Once Upon a Bayou


Days before the wide release of “Beasts of the Southern Wild,” the filmmakers returned to Montegut to show it to the people who fed them and housed them, built their sets and filled their supporting roles. “They captured, touched, a little part of what it’s like to be down here,”said Michael Pitre, who runs a mechanic shop and helped work on the boats used in the film. “As far as living off the land like we do,” he explained. “When I was growing up, that’s what we ate: shrimp, crabs. That’s all we had to eat. That’s all we could afford because we would catch it ourselves.”

Director Benh Zeitlin and his Court 13 filmmaking collective were among a wave of artists who moved to New Orleans after the city was devastated in the aftermath of Hurricane Katrina in 2005. Zeitlin fell in love with the beauty and precariousness of life on the nearby bayous – where houses are built on high stilts to protect against frequent floods and people look to the sea, not the store, for their dinner. He came to Montegut to tell a story that combines personal loss with environmental catastrophe and ended up starting the shoot on the same day as the BP-leased Deepwater Horizon drilling rig exploded a few dozen miles away, unleashing the worst maritime oil spill in history.

“Beasts” tells the story of a six-year-old girl named Hushpuppy on the brink of orphanhood struggling to save her ailing father and sinking home in a beautiful but insecure place called the Bathtub. The magical film captures the vibrancy and complexity of a Louisiana community that has refused to abandon lands being lost to coastal erosion and threatened by hurricanes and oil spills. “It is all real,” Zeitlin told Agence France-Presse after screening the film for about 600 people in Montegut’s recreation center late Sunday. “I don’t think I invented anything for this movie. It’s all things that I’ve seen and heard and experienced in different parts of Louisiana, and it’s all kind of concentrated on this one island in the film.”

The Gulf Coast loses a football field size piece of land every 45 minutes, and much of that loss happens in the bayous of southern Louisiana, where roads disappear into canals. Most residents can trace their roots back to before the Louisiana Purchase, when France sold its colonial lands to the United States. Many families are just one generation removed from the French of their Cajun or Native American ancestors and live in homes built on land handed down across generations.

A far as Montegut may seem from the modern world, much of “Beasts” was shot even further south, on the other side of the levees. Isle de Jean Charles, site of some the film’s most enduring images, is home to just a couple dozen families, mostly from the Biloxi-Chitimacha tribe. Their houses can only be reached by traveling across a narrow road that even on the best of days is half-submerged by water from both sides.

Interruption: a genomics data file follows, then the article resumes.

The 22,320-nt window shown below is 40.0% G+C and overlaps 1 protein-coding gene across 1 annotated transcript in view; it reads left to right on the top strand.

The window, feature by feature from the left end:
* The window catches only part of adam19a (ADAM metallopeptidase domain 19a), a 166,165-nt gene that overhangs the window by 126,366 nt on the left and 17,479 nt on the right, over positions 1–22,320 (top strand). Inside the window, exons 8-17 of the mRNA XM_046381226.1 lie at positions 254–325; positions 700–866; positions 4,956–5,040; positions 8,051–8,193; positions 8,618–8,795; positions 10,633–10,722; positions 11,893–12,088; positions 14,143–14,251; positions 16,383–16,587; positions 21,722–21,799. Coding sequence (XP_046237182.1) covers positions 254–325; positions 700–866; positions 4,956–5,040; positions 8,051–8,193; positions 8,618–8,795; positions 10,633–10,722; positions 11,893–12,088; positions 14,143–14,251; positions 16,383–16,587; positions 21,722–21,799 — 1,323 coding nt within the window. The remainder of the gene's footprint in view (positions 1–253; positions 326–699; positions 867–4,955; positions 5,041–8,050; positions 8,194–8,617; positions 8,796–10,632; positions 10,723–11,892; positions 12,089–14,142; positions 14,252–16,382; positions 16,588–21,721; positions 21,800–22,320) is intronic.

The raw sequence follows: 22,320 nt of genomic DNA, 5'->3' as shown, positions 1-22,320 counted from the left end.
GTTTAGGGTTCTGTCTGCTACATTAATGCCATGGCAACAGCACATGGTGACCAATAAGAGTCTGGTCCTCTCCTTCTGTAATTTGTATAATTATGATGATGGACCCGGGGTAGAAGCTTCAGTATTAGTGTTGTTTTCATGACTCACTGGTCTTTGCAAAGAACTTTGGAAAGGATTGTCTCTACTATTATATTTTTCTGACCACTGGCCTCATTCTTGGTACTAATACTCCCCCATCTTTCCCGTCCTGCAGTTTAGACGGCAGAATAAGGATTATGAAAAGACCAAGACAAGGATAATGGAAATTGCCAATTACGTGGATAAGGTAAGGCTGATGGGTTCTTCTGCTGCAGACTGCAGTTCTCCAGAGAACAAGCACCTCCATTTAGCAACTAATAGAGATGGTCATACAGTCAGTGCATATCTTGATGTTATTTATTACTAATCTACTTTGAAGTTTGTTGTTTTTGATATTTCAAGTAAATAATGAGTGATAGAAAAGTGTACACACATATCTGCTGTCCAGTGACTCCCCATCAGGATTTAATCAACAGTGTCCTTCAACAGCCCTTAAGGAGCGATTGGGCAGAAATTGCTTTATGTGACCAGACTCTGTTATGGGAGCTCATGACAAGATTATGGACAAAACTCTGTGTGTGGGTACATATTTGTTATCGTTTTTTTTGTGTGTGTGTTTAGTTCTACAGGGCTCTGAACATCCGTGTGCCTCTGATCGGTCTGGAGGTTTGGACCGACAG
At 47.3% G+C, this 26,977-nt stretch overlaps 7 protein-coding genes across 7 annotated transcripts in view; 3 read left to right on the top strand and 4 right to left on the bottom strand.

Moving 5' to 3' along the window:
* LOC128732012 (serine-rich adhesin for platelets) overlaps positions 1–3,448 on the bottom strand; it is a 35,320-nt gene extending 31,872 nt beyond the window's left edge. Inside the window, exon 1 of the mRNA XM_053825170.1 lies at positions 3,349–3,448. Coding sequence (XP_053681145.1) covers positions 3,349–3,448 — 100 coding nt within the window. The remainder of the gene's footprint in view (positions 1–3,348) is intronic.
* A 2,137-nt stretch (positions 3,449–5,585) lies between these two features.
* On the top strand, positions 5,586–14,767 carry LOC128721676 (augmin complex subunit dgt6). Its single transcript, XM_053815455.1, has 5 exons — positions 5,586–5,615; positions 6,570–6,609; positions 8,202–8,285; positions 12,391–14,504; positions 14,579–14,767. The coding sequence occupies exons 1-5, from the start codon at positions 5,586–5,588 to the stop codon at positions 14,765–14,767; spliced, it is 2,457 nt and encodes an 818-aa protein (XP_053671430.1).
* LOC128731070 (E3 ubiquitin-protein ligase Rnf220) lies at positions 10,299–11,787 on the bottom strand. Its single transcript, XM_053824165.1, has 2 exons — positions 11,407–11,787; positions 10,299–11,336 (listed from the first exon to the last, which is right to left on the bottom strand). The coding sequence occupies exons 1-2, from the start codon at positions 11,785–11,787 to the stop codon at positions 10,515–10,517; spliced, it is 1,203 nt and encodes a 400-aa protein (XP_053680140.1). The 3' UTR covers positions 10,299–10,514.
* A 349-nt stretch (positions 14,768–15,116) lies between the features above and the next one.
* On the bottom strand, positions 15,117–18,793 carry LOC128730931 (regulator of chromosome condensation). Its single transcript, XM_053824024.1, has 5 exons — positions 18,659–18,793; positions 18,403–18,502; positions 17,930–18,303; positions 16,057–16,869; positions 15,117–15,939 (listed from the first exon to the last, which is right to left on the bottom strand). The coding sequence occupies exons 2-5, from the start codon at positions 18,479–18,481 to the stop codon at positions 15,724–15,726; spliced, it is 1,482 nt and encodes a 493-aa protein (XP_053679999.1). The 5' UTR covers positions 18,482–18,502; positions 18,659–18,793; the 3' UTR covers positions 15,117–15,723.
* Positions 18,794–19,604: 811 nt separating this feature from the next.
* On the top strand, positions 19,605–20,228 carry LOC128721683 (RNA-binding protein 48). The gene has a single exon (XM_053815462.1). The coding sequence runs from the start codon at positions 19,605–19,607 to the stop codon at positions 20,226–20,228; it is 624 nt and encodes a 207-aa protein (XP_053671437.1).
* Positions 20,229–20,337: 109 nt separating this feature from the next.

Dwight Henry, who plays the lead role as the ailing father with a passionate intensity, feels this community’s struggle to recover from recent disasters is the same as that faced in his native New Orleans. “We so resilient down here,” he told AFP. “We going to refuse to leave the land that we live and love, and the things we built with our bare hands.”

Jeff Leboeuf, a fisherman who plays a small role in the film, is not sure his coastal community will be able to hold on after the poisonous oil spill. “Shrimping ain’t the same, lot of other things ain’t the same,” he said. “I guess I got to get a real job.”

Jeff’s wife, Lena Leboeuf, loved the film, and hopes that viewers around the world will get the message. “I think it’s going to help a lot to see what people go through down here,” she said.

Zeitlin never expected his low-budget film – which is already stirring Oscar talk after winning the Camera D’Or at Cannes and a Grand Jury Prize at Sundance – to win a Hollywood distributor, let alone so many accolades. “The plan was always that this was the way we were going to show the film – in community centers and organize screenings ourselves,” he said.

Watching the crowd in the Montegut gymnasium as they laughed, held their breath and then erupted into a standing ovation was cathartic. “I feel finished with the film for the first time,” Zeitlin said as he accepted hugs and congratulations. “This was what was in my head for two years when we were editing.”

Jordan Flaherty is a journalist based in New Orleans and author of the book Floodlines: Community and Resistance from Katrina to the Jena Six.

This article was originally published by Agence France-Presse.

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